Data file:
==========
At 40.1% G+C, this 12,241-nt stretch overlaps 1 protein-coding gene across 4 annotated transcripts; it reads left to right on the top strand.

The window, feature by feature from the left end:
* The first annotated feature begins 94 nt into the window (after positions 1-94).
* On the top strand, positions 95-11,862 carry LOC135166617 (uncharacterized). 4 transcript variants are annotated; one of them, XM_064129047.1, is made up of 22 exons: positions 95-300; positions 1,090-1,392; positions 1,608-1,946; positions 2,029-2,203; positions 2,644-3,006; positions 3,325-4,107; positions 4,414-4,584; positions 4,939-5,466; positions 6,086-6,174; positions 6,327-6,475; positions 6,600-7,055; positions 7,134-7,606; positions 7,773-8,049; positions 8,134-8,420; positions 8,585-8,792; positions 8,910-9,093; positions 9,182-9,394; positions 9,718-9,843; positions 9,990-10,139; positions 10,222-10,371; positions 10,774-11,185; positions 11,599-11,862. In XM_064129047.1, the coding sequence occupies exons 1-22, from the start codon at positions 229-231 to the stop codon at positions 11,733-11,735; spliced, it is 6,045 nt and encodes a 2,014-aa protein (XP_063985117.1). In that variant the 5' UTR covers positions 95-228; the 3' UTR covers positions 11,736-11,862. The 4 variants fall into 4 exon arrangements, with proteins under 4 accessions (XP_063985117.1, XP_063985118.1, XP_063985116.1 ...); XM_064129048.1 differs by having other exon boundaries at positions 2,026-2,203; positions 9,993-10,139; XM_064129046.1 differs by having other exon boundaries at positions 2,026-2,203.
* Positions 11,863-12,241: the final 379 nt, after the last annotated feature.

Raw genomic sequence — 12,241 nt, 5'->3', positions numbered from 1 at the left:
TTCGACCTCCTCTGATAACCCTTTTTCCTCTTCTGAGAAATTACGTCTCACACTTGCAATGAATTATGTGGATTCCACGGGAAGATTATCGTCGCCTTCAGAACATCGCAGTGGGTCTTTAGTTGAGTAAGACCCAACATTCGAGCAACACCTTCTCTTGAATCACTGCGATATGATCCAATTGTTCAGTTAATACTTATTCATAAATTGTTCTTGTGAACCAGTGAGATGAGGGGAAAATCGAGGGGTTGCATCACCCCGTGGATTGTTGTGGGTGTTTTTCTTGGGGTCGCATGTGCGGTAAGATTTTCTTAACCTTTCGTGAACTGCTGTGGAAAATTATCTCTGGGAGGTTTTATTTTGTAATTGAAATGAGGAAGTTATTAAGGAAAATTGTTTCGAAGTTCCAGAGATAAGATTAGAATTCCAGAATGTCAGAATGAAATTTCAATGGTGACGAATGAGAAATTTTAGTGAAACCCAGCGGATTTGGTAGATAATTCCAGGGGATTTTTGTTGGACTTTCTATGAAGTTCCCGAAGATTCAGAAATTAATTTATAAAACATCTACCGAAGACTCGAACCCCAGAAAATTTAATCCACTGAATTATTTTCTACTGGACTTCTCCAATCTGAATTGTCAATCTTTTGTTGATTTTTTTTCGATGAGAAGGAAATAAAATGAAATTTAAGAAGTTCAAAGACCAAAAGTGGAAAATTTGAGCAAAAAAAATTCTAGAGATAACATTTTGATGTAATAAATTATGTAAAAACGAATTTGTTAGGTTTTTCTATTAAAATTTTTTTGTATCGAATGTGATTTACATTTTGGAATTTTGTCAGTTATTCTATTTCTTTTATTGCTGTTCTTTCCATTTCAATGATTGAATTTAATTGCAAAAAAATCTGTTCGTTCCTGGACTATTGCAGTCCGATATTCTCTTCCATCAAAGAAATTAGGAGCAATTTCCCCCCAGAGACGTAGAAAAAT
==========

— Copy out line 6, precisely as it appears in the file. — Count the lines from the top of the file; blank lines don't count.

Raw genomic sequence — 12,241 nt, 5'->3', positions numbered from 1 at the left: